homey

1

or hom·y

[ hoh-mee ]
/ ˈhoʊ mi /

adjective, hom·i·er, hom·i·est.

comfortably informal and inviting; cozy; homelike: a homey little inn.

Origin of homey

1
First recorded in 1850–55; home + -y1

Related forms

hom·ey·ness, hom·i·ness, noun

Can be confused

homely homey

Synonym study

See homely.

Definition for homier (2 of 2)

homy

[ hoh-mee ]
/ ˈhoʊ mi /

adjective, hom·i·er, hom·i·est.

Dictionary.com Unabridged Based on the Random House Unabridged Dictionary, © Random House, Inc. 2019

Examples from the Web for homier

  • "It's the homiest spot I ever saw—it's homier than home," avowed Philippa Gordon, looking about her with delighted eyes.

    Anne Of The Island|Lucy Maud Montgomery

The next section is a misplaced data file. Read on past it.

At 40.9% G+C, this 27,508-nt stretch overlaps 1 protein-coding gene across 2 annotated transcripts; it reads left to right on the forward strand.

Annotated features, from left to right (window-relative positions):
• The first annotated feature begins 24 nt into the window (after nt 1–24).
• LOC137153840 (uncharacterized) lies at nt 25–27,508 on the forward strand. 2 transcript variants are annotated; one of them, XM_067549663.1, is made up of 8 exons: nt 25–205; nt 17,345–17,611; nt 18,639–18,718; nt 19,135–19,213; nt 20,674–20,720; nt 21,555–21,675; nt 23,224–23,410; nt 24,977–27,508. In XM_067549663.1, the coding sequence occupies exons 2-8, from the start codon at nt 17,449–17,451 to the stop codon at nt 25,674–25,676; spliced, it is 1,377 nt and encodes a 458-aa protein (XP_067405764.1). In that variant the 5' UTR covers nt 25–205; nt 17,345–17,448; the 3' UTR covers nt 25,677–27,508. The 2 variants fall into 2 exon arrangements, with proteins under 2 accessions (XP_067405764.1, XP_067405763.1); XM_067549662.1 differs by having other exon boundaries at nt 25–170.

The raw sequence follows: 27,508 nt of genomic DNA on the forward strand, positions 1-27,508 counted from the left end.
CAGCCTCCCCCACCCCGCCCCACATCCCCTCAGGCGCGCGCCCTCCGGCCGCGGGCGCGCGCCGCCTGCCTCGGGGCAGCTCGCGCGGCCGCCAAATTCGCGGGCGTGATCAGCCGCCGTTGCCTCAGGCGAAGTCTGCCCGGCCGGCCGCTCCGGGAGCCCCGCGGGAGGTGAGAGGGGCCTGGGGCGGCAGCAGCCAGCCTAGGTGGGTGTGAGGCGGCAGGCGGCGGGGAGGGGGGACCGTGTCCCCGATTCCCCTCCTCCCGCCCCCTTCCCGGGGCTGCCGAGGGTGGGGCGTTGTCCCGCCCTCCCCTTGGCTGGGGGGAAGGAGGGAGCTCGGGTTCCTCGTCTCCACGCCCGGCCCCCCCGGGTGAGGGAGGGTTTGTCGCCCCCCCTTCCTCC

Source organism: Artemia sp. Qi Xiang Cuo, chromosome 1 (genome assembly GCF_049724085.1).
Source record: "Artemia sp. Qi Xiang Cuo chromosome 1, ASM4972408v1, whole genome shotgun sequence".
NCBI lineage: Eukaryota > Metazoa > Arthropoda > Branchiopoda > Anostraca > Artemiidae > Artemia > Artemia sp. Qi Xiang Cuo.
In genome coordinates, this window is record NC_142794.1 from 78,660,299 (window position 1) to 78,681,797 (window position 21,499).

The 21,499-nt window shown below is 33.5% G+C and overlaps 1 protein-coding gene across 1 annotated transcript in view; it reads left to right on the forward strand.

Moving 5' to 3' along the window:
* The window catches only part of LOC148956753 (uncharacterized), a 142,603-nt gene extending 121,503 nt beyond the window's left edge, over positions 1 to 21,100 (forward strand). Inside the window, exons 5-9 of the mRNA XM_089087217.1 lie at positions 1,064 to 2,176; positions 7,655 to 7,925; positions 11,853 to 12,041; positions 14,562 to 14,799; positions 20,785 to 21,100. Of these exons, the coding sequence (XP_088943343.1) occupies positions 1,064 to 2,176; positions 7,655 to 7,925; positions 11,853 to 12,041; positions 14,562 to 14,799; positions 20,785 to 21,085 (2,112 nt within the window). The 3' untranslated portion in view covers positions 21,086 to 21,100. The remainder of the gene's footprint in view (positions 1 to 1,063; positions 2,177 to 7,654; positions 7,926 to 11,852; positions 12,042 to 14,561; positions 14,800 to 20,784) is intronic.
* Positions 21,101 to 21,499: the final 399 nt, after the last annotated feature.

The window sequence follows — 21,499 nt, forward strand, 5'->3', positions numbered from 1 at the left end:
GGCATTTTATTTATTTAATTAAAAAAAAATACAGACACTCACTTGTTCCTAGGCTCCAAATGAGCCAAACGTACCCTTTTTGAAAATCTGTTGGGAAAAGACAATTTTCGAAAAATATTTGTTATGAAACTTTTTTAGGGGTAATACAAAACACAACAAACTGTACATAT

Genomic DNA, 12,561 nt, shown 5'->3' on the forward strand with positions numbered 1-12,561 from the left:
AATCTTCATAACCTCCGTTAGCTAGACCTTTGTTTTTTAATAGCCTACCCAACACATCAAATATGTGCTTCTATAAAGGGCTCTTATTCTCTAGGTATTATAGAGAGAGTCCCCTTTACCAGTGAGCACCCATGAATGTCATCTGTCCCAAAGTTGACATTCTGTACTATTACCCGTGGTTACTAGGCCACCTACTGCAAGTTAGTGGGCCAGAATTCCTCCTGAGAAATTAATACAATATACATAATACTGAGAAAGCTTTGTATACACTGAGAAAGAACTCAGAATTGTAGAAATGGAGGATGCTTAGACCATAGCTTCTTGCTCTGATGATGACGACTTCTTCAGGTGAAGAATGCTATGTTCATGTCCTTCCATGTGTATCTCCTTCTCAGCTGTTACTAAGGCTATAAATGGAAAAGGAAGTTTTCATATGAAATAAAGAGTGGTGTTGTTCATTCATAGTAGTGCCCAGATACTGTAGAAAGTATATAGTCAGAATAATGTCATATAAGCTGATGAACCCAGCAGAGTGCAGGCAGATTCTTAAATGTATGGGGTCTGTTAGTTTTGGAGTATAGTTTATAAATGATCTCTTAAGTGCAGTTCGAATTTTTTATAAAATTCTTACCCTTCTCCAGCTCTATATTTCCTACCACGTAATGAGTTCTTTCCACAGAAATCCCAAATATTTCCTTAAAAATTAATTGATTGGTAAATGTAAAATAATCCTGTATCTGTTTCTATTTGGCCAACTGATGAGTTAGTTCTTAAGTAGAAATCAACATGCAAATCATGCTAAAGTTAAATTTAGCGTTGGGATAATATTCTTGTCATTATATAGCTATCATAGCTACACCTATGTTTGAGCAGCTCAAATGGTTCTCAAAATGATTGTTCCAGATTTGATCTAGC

• So in a little while their house extended visibly, took on a homier aspect.

    The Hidden Places|Bertrand W. Sinclair
  • The woman in the doorway looked like Mom in the homier political cartoons.

    Dream Town|Henry Slesar
  • The red barns were bigger and "homier" than those of the day before, and the little stone farmhouses most inviting.

    The Lightning Conductor Discovers America|C. N. (Charles Norris) Williamson and A. M. (Alice Muriel) Williamson

British Dictionary definitions for homier (1 of 2)

homey

/ (ˈhəʊmɪ) /

adjective homier or homiest

a variant spelling (esp US) of homy

noun

NZ informal a British person

Derived Forms

homeyness, noun

British Dictionary definitions for homier (2 of 2)

homy

esp US homey

/ (ˈhəʊmɪ) /

adjective homier or homiest

like a home, esp in comfort or informality; cosy

Derived Forms

hominess or esp US homeyness, noun
Collins English Dictionary - Complete & Unabridged 2012 Digital Edition © William Collins Sons & Co. Ltd. 1979, 1986 © HarperCollins Publishers 1998, 2000, 2003, 2005, 2006, 2007, 2009, 2012